How it works

A patented algorithm based on a food’s nutrient density per 100 calories determines the Guiding Stars 0, 1, 2, 3 rating. Meaning, foods are individually rated against a strict standard, not each other.

The Guiding Stars program is grounded in evidence-based nutrition science — our Scientific Advisory Panel consults the current dietary guidelines and recommendations of leading national and international health organizations, such as the U.S. Food and Drug Administration, U.S. Department of Agriculture, National Academy of Sciences and the World Health Organization.

Guiding Stars points you toward foods that have more vitamins, minerals, dietary fiber, whole grains and less fats, cholesterol, sugar and sodium.

Guiding Stars points you toward foods that have more vitamins, minerals, dietary fiber, whole grains and less fats, cholesterol, sugar and sodium.

Using the Nutrition Facts panel (or the USDA’s National Nutrient Database for fresh meat, seafood and produce) the algorithm determines the amount of essential vitamins, minerals, fiber and whole grains versus saturated fat, trans fat, cholesterol, added sodium and added sugars. The more nutritional value a food has, the more Guiding Stars it receives. If a food receives no stars, then it didn’t meet the rigorous nutrition criteria to earn a star. That doesn’t mean you shouldn’t eat it, but rather there are more nutritious options to choose from.

Our Scientific Advisors — leading experts in the fields of nutrition and public health — regularly review the algorithm to make sure it’s up-to-date with dietary and nutrient guidelines.

Published Research

Public Health Nutrition

The impact of a supermarket nutrition rating system on purchases of nutritious and less nutritious foods

A 2014 independent study conducted by researchers from Cornell University examined how the Guiding Stars nutrition rating system impacted consumer food purchases.  According to the study, “the introduction of the nutrition ratings led shoppers to buy a more nutritious mix of products.”

Letter to the Editor

The Guiding Stars Scientific Advisory Panel provided comments to Public Health Nutrition in response to specific study conclusions.

International Food and Agribusiness Management Review

Simulating the Potential Effects of a Shelf-Tag Nutrition Information Program on Diet Quality Associated with Ready-to-Eat Cereals

According to new independent data published recently in the International Food and Agribusiness Management (IFAMA) Review, the nationwide implementation of the Guiding Stars Program on ready-to-eat breakfast cereals alone could prompt consumers to reduce the amount of added sugars and increase the amount of whole grains in their diets by 2.5 percent, while also reducing calories and sodium intake.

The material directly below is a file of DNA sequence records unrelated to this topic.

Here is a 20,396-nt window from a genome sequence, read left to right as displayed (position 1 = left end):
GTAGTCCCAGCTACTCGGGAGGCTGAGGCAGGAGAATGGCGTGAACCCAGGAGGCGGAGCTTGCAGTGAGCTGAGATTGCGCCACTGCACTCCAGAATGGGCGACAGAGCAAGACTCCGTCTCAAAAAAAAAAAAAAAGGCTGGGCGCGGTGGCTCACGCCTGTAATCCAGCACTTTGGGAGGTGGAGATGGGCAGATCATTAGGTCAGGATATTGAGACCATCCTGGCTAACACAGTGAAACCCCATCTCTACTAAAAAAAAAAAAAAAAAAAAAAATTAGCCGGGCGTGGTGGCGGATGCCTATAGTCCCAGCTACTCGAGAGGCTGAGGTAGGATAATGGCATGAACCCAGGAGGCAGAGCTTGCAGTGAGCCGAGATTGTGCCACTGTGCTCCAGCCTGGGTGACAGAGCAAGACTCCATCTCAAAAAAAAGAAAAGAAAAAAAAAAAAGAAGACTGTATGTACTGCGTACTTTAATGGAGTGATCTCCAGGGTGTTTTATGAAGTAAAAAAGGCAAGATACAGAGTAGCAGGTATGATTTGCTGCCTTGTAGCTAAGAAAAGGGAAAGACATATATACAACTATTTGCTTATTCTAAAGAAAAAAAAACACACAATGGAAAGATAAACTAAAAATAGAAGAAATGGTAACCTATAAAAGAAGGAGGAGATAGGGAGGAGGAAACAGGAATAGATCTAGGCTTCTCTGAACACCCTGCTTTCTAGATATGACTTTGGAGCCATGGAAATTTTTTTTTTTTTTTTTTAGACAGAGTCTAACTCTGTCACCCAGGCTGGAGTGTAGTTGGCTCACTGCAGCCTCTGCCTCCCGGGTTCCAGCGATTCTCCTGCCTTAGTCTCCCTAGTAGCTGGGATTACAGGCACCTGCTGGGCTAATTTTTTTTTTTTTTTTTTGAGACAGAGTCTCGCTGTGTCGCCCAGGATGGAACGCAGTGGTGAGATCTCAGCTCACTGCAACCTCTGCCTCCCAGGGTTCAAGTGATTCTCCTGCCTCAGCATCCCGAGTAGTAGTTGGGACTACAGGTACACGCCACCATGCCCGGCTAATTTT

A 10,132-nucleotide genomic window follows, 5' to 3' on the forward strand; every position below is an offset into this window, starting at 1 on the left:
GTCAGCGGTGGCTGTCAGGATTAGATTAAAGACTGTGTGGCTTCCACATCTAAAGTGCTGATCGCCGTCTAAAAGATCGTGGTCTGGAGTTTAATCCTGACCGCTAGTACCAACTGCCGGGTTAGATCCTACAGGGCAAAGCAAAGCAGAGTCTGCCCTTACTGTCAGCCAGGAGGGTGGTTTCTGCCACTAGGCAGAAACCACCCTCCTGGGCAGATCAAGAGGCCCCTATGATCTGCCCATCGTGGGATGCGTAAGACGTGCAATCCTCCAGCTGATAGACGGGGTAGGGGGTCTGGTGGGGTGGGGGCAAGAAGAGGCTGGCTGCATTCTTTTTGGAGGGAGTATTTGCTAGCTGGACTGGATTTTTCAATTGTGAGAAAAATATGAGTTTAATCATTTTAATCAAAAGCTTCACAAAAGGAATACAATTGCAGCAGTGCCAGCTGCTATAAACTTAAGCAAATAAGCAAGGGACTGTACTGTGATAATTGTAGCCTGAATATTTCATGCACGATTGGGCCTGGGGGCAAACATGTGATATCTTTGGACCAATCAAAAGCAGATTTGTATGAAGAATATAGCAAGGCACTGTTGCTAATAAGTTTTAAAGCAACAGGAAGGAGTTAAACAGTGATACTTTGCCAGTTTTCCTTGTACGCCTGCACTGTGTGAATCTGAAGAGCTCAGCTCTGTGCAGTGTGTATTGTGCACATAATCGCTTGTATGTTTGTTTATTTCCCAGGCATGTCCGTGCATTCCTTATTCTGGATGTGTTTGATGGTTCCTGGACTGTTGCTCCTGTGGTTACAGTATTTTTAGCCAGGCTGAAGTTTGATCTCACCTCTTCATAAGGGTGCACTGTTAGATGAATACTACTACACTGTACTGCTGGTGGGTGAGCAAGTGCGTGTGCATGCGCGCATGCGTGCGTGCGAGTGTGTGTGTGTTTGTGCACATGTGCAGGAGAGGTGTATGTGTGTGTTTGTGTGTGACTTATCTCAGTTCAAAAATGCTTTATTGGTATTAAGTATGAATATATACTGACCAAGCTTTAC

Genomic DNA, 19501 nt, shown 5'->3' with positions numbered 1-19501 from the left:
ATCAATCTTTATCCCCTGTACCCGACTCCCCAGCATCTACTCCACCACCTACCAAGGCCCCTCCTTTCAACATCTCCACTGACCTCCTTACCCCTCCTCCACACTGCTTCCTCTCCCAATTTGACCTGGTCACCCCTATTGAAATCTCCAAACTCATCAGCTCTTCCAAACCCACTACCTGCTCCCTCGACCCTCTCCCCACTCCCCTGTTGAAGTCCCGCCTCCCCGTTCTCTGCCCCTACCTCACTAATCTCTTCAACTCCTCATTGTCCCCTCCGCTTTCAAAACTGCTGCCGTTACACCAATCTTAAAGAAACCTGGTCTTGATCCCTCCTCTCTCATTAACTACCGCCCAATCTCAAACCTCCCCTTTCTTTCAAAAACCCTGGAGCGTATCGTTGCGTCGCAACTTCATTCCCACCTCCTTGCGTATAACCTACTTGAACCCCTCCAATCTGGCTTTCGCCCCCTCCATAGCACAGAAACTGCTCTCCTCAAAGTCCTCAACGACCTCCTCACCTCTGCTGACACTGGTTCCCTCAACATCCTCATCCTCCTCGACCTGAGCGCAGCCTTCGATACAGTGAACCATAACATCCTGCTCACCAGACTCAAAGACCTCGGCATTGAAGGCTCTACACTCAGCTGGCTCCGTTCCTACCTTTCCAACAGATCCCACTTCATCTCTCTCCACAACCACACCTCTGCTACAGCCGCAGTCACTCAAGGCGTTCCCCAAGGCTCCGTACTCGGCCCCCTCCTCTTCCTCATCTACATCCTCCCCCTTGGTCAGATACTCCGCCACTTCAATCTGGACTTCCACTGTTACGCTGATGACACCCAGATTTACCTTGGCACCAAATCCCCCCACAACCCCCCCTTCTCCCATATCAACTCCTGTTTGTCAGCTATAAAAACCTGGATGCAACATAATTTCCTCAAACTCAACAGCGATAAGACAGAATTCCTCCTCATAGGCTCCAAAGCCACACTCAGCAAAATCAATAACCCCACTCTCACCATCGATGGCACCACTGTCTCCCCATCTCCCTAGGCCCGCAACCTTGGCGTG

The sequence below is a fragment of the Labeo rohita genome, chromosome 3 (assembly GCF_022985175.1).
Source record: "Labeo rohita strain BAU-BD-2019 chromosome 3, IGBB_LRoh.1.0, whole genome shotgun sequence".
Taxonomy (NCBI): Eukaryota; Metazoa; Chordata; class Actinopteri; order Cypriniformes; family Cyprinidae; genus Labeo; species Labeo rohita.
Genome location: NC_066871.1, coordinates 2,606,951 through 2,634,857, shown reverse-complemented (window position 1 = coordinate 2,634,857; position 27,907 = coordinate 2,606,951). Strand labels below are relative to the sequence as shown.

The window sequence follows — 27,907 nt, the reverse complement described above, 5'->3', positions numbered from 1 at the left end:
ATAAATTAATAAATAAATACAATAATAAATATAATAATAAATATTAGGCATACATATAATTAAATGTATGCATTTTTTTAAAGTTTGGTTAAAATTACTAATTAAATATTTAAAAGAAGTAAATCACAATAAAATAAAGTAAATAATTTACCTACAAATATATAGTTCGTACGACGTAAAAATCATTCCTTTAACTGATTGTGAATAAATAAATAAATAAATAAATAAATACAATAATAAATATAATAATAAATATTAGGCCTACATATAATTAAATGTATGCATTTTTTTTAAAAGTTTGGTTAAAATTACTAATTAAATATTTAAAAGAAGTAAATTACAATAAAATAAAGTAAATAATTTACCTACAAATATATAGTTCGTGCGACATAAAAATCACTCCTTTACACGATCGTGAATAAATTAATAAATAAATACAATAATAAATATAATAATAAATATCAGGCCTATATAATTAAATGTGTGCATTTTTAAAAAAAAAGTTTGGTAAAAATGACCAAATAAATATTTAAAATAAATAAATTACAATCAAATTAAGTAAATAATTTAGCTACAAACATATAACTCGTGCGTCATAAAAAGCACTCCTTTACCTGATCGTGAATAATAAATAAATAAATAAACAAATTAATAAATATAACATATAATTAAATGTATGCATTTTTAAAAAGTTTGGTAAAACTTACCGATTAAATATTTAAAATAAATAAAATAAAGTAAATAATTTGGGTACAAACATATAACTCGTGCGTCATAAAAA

Food Policy

Effects of the Guiding Stars Program on purchases of ready-to-eat cereals with different nutritional attributes

A 2013 study published in the journal Food Policy confirms that Guiding Stars influences grocery shoppers’ selections, significantly increasing demand for products that are rated more nutritious, at the expense of those that are not. According to the study, shoppers were significantly more likely to choose ready-to-eat cereals with one, two or three Guiding Stars, indicating a higher nutritional value, versus those with zero stars, or a lower nutritional value.

American Journal of Health Promotion

Development and Implementation of the Guiding Stars Nutrition Guidance Program

In July 2011, the Guiding Stars program received a patent for the algorithm used to rate foods. In the same year, the algorithm was made transparent by publication in a peer-reviewed article.

American Journal of Clinical Nutrition

Guiding Stars: The effect of a nutrition navigation program on consumer purchases at the supermarket

Research published in the American Journal of Clinical Nutrition shows Guiding Stars had a positive influence on food purchasing decisions after the implementation of the zero-to-three star rating system and that these changes continue to be significant in achieving healthier food choices in the supermarket.